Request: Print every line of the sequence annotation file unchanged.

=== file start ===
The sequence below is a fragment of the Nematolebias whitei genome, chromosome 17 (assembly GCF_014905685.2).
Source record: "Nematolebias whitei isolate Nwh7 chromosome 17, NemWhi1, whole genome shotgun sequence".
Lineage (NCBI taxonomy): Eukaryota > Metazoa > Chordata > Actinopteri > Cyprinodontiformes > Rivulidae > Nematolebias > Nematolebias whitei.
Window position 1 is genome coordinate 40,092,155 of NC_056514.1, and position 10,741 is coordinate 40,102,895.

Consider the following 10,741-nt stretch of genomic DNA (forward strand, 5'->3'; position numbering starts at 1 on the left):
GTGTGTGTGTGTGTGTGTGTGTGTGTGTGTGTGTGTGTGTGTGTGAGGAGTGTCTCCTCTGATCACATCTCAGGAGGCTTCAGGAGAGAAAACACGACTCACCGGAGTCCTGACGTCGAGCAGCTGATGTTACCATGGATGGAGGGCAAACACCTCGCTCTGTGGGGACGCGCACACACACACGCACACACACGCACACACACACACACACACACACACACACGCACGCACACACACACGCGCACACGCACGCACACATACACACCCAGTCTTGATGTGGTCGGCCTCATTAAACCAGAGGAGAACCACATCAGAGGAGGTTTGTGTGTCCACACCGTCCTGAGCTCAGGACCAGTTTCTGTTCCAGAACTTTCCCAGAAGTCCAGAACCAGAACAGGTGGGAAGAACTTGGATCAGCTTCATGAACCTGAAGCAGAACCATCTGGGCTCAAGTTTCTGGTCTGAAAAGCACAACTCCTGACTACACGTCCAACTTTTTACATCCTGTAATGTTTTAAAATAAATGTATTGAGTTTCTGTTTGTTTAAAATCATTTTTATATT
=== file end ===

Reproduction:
The sequence below is a fragment of the Nematolebias whitei genome, chromosome 17 (assembly GCF_014905685.2).
Source record: "Nematolebias whitei isolate Nwh7 chromosome 17, NemWhi1, whole genome shotgun sequence".
Lineage (NCBI taxonomy): Eukaryota > Metazoa > Chordata > Actinopteri > Cyprinodontiformes > Rivulidae > Nematolebias > Nematolebias whitei.
Window position 1 is genome coordinate 40,092,155 of NC_056514.1, and position 10,741 is coordinate 40,102,895.

Consider the following 10,741-nt stretch of genomic DNA (forward strand, 5'->3'; position numbering starts at 1 on the left):
GTGTGTGTGTGTGTGTGTGTGTGTGTGTGTGTGTGTGTGTGTGTGAGGAGTGTCTCCTCTGATCACATCTCAGGAGGCTTCAGGAGAGAAAACACGACTCACCGGAGTCCTGACGTCGAGCAGCTGATGTTACCATGGATGGAGGGCAAACACCTCGCTCTGTGGGGACGCGCACACACACACGCACACACACGCACACACACACACACACACACACACACACGCACGCACACACACACGCGCACACGCACGCACACATACACACCCAGTCTTGATGTGGTCGGCCTCATTAAACCAGAGGAGAACCACATCAGAGGAGGTTTGTGTGTCCACACCGTCCTGAGCTCAGGACCAGTTTCTGTTCCAGAACTTTCCCAGAAGTCCAGAACCAGAACAGGTGGGAAGAACTTGGATCAGCTTCATGAACCTGAAGCAGAACCATCTGGGCTCAAGTTTCTGGTCTGAAAAGCACAACTCCTGACTACACGTCCAACTTTTTACATCCTGTAATGTTTTAAAATAAATGTATTGAGTTTCTGTTTGTTTAAAATCATTTTTATATT